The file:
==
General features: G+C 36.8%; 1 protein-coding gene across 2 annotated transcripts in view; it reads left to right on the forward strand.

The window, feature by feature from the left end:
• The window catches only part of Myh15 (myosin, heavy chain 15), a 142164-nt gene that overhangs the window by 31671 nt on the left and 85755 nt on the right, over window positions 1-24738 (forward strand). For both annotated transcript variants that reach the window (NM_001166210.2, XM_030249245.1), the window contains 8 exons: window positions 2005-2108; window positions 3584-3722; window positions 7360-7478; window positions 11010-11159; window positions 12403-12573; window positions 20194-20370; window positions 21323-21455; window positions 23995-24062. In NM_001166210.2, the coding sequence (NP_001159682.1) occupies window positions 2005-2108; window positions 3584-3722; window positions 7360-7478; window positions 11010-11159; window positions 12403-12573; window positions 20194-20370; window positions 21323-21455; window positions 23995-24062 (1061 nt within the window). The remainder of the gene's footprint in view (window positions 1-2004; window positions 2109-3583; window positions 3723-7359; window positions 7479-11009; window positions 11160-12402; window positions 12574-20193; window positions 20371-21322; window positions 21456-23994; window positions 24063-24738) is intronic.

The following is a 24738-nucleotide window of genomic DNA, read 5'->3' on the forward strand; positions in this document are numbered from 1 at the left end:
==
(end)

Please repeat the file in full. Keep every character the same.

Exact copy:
General features: G+C 36.8%; 1 protein-coding gene across 2 annotated transcripts in view; it reads left to right on the forward strand.

The window, feature by feature from the left end:
• The window catches only part of Myh15 (myosin, heavy chain 15), a 142164-nt gene that overhangs the window by 31671 nt on the left and 85755 nt on the right, over window positions 1-24738 (forward strand). For both annotated transcript variants that reach the window (NM_001166210.2, XM_030249245.1), the window contains 8 exons: window positions 2005-2108; window positions 3584-3722; window positions 7360-7478; window positions 11010-11159; window positions 12403-12573; window positions 20194-20370; window positions 21323-21455; window positions 23995-24062. In NM_001166210.2, the coding sequence (NP_001159682.1) occupies window positions 2005-2108; window positions 3584-3722; window positions 7360-7478; window positions 11010-11159; window positions 12403-12573; window positions 20194-20370; window positions 21323-21455; window positions 23995-24062 (1061 nt within the window). The remainder of the gene's footprint in view (window positions 1-2004; window positions 2109-3583; window positions 3723-7359; window positions 7479-11009; window positions 11160-12402; window positions 12574-20193; window positions 20371-21322; window positions 21456-23994; window positions 24063-24738) is intronic.

The following is a 24738-nucleotide window of genomic DNA, read 5'->3' on the forward strand; positions in this document are numbered from 1 at the left end: